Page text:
Inadequate cooking skills, no partner to go shopping with, increasing cost of food and lack of motivation to cook are among the major reasons for poor diet in people living alone, the findings showed.

"Our results found, people who live alone have a lower diversity of food intake and consumption of core food groups like fruits, vegetables and fish," said one of the researchers Katherine Hanna from Queensland University of Technology in Brisbane, Australia.

"The research suggests living alone may represent a barrier to  healthy eating that is related to the cultural and social roles of food and cooking. For example, a lack of motivation and enjoyment in cooking and/or eating alone often led to people preparing simple or ready-made meals lacking key nutrients," Hanna explained.

The researchers analysed 41 studies to investigate the link between living alone and food and nutrient intake. Hanna said people living alone were diverse in range of age, gender, education and socio-economic status.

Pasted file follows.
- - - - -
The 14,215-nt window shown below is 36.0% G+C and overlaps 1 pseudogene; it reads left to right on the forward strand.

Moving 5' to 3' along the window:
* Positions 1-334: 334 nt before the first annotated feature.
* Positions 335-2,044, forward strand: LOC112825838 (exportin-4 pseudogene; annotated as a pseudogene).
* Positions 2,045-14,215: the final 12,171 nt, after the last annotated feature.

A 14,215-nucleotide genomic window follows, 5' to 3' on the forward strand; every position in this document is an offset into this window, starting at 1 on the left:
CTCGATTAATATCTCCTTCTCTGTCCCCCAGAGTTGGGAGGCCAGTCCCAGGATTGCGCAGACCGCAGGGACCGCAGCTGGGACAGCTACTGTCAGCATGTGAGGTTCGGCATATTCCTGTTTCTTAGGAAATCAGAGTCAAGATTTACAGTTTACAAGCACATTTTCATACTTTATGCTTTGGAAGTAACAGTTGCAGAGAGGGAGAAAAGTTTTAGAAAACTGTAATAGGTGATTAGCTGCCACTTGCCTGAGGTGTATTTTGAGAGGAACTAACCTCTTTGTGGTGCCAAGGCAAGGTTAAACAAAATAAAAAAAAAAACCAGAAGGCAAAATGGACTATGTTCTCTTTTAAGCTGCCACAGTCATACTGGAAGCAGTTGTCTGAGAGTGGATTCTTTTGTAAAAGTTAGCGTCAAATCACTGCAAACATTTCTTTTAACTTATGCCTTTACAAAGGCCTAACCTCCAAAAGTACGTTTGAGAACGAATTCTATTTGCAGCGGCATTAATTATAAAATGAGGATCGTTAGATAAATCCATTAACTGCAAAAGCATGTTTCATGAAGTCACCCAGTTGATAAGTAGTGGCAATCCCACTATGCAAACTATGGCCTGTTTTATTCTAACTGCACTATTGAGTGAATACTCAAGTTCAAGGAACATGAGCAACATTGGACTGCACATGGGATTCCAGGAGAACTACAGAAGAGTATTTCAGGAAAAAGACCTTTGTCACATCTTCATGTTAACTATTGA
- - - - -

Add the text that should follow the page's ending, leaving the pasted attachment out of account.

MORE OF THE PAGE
"A person who is bereaved or divorced, may have previously relied on their partner for food and lack of sufficient cooking skills to make healthy meals," she said."Economic factors also explain lower consumption of food like fruits, vegetables and fish, as they require more frequent purchase and consumption," Hanna said.

"The psychological impacts of living alone can also influence diet," she pointed out. The study was published in the journal Nutrition Reviews


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